I often have to combine mutiple PDF files into a single file for convenient storage, and I found a really easy way to do this using an Automator script with my iMac. This web site explains how in a few simple steps you can create such a script and have it available as a “Service” in a right-click popup context menu. So to use it, you select which PDF file you want to combine then do a right-click and select the “Combine PDF Files” service in the popup menu. Easy!

Note, that this only works for the Apple Mac OS system. Below is what the script looks like in the Automator GUI:


Applescript for renaming my video files

November 14, 2010

For certain TV Shows I like to save them in my “archive” for viewing later, so I try to label them in a logical fashion. With my current automated system of recording TV shows, removing commercials, and adding in meta data to the mp4 video file, I’ve created a new Applescript that will help rename the video file for my personal archive.

The script is a bit lengthy to post here in text form, so I’m making it available for download from this link. I’m basically using the freeware program called AtomicParsley to extract some meta data from a specified video file (e.g., show name, episode title, season number and episode number) and use that information for defining the file name. For example, my script will take the video recording of an episode from The Walking Dead and will format the name as:

The Walking Dead – Guts – S01E02.mp4

So it has the TV show’s name, episode title, season and episode number all contained in the name of the video file. Again, it is getting all this data from the metadata contained inside the video file (which was added by my recording script).

I’ve got my Applescript set up as an application icon which I can double-click to bring up File Chooser Dialog Window or you can drag video files onto the icon to process the files. This script makes it much easier for me to rename my videos quickly for storage.

Note, that I tried to do the renaming of these videos in this manner after I processed them in my video recording script, but iTunes renames the video file to only the show’s episode name (e.g., “Guts.m4v”) when it automatically processes the file for syncing.


My Dead Quiet Office

November 14, 2010

I normally work from home in a small but well appointed home office. As a computer professional (and geek) I’ve got numerous computer systems activated at any given moment. I have my big 27″ iMac which handles my personal business, my Dell 17″ laptop for use with my primary job (checking emails, running simulations, etc.), a Dell Netbook for occasionally running PC-based applications (e.g., Microsoft Visual Studio 2005), and my old Quad-Core Desktop PC which I fire up sometimes to do some heavy video processing in batch mode.

Before I purchased my iMac, I used my Quad-Core Desktop PC as my main workhorse computer system. Being a desktop it can become quite loud in my office, but I tried to minimize that by installing a power supply with an oversized fan (quieter) and a variable CPU fan which I can turn down to also minimize the noise. Nevertheless, there was a constant humming in my office that just became the normal background noise as I worked throughout the day.

Since switching from my Quad-Core machine to my iMac desktop, my office has been dead quiet. I’m not sure how Apple did it, but the Quad-Core CPU in my iMac Desktop doesn’t seem to need the same airflow as my PC desktop machine. I don’t hear a thing while I’m working with my iMac. Only on some rare occasion I’ll hear my iMac hum as the internal fans are cooling the CPU during some intensive video processing action, but this happens rarely. The only sound I hear is the hard drive whirling every so briefly when I’m saving a file to the drive.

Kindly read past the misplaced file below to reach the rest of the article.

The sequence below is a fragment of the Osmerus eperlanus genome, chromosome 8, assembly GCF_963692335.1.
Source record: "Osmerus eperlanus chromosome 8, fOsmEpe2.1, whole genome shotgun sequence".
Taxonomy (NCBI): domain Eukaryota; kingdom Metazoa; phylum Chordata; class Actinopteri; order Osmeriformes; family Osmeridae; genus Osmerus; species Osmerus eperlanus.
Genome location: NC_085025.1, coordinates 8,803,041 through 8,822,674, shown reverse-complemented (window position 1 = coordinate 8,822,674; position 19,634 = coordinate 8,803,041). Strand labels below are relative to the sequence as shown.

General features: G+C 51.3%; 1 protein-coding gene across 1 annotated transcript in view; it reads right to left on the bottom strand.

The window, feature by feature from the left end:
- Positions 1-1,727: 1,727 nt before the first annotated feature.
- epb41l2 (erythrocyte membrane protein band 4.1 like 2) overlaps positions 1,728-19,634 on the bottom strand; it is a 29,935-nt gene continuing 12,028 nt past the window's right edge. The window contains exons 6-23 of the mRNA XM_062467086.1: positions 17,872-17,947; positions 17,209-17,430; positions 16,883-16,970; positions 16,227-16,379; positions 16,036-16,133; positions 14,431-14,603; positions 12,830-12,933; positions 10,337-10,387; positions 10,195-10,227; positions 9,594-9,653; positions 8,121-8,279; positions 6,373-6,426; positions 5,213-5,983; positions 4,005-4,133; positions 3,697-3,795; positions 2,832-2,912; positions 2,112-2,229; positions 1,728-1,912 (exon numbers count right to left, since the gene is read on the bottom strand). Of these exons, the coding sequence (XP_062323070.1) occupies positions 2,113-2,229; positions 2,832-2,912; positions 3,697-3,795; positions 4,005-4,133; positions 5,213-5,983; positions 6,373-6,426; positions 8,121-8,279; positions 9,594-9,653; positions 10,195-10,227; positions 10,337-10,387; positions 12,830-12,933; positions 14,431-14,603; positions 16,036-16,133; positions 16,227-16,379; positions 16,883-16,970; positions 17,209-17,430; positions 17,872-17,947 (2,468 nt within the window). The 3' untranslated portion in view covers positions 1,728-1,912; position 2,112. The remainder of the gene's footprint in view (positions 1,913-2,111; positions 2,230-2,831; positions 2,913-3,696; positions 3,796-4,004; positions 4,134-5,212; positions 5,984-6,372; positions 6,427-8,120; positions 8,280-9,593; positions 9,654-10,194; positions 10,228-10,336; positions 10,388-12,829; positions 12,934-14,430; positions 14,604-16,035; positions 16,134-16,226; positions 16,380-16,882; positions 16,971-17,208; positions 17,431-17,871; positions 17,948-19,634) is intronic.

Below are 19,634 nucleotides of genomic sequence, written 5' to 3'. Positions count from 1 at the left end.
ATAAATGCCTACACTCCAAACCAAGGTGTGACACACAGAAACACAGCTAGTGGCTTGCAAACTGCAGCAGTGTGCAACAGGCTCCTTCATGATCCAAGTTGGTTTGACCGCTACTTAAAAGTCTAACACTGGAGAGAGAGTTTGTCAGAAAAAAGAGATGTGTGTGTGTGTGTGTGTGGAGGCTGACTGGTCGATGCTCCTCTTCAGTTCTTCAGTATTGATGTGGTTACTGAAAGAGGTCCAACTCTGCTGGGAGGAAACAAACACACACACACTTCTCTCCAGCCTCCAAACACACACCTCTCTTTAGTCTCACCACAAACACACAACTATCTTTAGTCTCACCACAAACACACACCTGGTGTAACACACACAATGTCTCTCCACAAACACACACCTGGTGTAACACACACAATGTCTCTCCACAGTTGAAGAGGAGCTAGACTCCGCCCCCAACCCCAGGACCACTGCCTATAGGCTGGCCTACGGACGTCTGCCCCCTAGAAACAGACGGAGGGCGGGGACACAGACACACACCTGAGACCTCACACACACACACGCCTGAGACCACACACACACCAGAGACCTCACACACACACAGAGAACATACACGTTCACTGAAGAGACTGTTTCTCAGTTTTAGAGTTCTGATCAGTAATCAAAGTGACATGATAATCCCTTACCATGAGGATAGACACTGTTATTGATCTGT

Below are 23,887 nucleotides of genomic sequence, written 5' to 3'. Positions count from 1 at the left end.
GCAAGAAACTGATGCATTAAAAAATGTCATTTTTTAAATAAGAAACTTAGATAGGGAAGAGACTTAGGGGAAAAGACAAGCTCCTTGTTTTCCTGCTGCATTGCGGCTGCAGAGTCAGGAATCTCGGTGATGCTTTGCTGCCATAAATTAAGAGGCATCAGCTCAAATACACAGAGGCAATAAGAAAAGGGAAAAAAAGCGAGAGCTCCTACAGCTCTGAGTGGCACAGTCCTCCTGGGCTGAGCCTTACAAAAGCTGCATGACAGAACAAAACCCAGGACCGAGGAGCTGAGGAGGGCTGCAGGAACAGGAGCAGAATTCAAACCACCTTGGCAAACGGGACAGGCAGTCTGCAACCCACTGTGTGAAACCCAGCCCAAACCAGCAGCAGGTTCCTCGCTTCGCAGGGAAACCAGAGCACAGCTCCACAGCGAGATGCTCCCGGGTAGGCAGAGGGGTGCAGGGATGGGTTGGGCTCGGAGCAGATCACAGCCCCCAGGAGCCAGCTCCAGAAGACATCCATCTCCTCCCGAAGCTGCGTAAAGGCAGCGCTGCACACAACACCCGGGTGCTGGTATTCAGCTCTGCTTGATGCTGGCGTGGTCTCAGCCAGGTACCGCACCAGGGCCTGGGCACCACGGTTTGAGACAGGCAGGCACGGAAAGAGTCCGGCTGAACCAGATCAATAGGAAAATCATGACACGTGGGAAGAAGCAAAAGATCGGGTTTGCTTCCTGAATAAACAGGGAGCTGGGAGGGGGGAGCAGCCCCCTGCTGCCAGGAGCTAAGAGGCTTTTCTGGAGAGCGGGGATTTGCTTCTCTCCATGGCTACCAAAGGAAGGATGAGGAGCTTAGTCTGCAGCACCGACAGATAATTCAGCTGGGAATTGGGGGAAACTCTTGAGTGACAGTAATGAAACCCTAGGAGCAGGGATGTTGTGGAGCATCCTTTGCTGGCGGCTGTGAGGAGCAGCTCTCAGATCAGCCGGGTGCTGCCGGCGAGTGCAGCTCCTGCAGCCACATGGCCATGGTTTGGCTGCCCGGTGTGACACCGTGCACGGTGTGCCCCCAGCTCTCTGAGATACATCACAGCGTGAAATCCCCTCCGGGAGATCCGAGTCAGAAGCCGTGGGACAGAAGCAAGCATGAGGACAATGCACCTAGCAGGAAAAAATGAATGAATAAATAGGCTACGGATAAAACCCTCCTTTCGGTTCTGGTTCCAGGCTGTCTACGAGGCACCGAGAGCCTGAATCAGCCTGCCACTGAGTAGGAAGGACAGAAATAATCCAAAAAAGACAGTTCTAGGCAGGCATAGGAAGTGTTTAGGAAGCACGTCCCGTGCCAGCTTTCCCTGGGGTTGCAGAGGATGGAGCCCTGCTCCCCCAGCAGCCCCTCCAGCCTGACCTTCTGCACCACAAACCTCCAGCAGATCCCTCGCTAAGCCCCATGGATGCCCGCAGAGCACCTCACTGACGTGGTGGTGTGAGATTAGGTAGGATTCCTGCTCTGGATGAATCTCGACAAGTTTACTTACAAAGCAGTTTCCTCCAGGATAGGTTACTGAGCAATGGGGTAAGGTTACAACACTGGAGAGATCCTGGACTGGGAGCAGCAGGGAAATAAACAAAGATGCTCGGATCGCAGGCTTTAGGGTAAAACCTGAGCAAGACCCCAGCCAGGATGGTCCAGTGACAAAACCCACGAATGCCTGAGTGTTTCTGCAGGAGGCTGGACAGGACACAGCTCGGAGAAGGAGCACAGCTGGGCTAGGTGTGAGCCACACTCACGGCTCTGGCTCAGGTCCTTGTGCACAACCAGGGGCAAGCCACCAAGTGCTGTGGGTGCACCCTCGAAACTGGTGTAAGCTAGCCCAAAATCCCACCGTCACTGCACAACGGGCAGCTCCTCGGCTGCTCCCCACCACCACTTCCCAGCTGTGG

This is so unlike my Windows PC where the hard drive will thrash away constantly and for no apparent reason. I could never figure out why was my system’s disk drive thrashing away so much. What was it doing that required so much disk reading and/or writing? It just didn’t make any sense to me. On my iMac, I don’t have any of that crazy nonsenseical disk thrashing. None.

My Dell work laptop, however, is the biggest noise maker in my home office. I can hear the internal fan spinning constantly with Microsoft Outlook being the only application open and the disk drive thrashing fiercly whenever I do any activity. So whenever possible (like on the weekends) I’ll turn off my laptop and just have my wonderful iMac Desktop running silently in my office, allowing me to work in peace and quiet…

 


Command + Delete is my friend

November 14, 2010

When I switched from a Microsoft PC over to an Apple iMac, it took a bit of “relearning” to become totally productive with the new environment. Here are a few glaring differences I found:

With an Apple keyboard you don’t have a HOME, DEL, or END key. It is amazing how much I relied on those keys without knowing it. So if I’m coding and I want to move to the beginning or end of a line, I don’t have a HOME or END key to help me out. The Mac has a DELETE key (which is equivalent to the BACKSPACE key on a PC keyboard), but it doesn’t have an equivalent DEL key (which removes characters behind the cursor). That’s another thing I sorely miss.

On my PC I was able to delete a selected file or folder by just pressing the BACKSPACE key. If you try to do the same thing on a Mac, nothing happens. What I discovered is that you need to press the Command key + Delete key to delete a selected folder or file. At first I thought this was a pain, but in hindsight it seems to be a good thing as it minimizing unintentional deletions by just pressing the Delete key alone.

Also, pressing the RETURN key after highlighting a file will not open that file in the Mac OS (nothing happens).

And finally one big one: When you click the small red “X” ball in the upper left corner of a Mac application window the program appears to exit but it is actually still running in the background. The only way to fully exit the application is to do a “Force Quit” which can be done a few ways:

  1. Select “Quit” or “Force Quit” from the application’s menu bar.
  2. Press COMMAND + Q keys to quit the application (when the app’s title bar is active at the top of the screen)
  3. Right-click on the app in the Dock (at the bottom of the screen) and select “Quit” from the popup context menu.

I usually do option (2) as it seems the fastest for me. So there are a few differences between Microsoft Windows and the iMac OS, but I’ve adapted very quickly and am actually more productive with the addition of Applescript for the Mac!